Donald Trump could face an increased likelihood of impeachment now that former campaign manager Paul Manafort has been thrown in jail, legal experts claim.
On Friday, a judge ordered that Manafort’s bail be revoked and he be sent to jail as Special Counsel Robert Mueller’s Russia investigation lodged new charges of witness tampering against Manafort. As Newsweek noted, the judge’s action sparked immediate speculation that Paul Manafort may now begin cooperating with prosecutors and helping to build a case against Donald Trump, which could lead to his impeachment.
There had already been pressure on Paul Manafort to flip on Trump, especially after Manafort’s former business partner, Rick Gates, began cooperating with prosecutors earlier this year. As the Guardian reported, Gates was seen as a potential key to bringing the investigation to Donald Trump’s doorstep.
“Gates has appeared to be a relatively minor figure in the Trump/Russia probe,” the report noted. “But if he were to plead guilty to criminal charges connected to his earlier work as a lobbyist for a pro-Kremlin party in Ukraine, including allegations of money laundering, it would set off a chain of events that could bring Mueller’s investigation deep into the White House.”
Former Federal Prosecutor Preet Bharara, who was famously fired by Trump early into his tenure as president, asked openly if the imprisonment would be enough for Manafort to finally flip and work with prosecutors against Donald Trump.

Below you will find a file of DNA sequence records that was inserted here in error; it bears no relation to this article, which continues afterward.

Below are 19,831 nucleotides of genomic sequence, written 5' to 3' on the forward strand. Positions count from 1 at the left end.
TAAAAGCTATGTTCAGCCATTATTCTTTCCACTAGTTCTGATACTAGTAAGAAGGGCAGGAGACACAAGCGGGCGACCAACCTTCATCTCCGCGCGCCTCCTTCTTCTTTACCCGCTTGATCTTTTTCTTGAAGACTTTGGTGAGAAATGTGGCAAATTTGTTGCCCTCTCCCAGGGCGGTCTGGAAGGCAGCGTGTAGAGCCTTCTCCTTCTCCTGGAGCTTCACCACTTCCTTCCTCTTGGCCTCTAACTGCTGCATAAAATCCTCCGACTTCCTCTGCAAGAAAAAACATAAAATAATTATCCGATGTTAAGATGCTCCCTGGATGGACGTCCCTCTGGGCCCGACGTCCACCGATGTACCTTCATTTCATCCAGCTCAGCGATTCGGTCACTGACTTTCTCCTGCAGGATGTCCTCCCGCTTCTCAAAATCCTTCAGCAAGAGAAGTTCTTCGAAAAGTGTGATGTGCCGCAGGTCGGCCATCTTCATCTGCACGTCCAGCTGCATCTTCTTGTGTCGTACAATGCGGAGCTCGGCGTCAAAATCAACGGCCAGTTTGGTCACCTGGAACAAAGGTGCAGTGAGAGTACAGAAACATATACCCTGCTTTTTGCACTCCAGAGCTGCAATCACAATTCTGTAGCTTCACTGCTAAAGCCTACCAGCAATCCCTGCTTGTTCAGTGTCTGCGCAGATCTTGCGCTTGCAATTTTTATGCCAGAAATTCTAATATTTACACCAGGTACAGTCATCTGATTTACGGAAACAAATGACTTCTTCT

Others joined in speculation whether Paul Manafort would now have the motivation to flip on Trump, especially given what looks to be increasingly aggressive tactics from Robert Mueller to put the squeeze on Donald Trump’s former campaign manager.
Meanwhile, there is similar speculation that Trump’s lawyer Michael Cohen could flip on the president as part of his own criminal investigation.
Donald Trump has made some oblique references to Manafort, including this week saying he felt bad for what he saw as unfair prosecution for crimes that took place years ago. Trump used similar language — focusing on “unfair” or targeted prosecution — when offering pardons to some political allies, including conservative commentator Dinesh D’Souza.
In discussing that idea, Donald Trump also said that he believes he has the power to pardon himself, a point that has been debated by legal experts. But in raising it, Trump also appears to be testing what could be his own defense to criminal charges should they be brought, especially if Paul Manafort flips on him.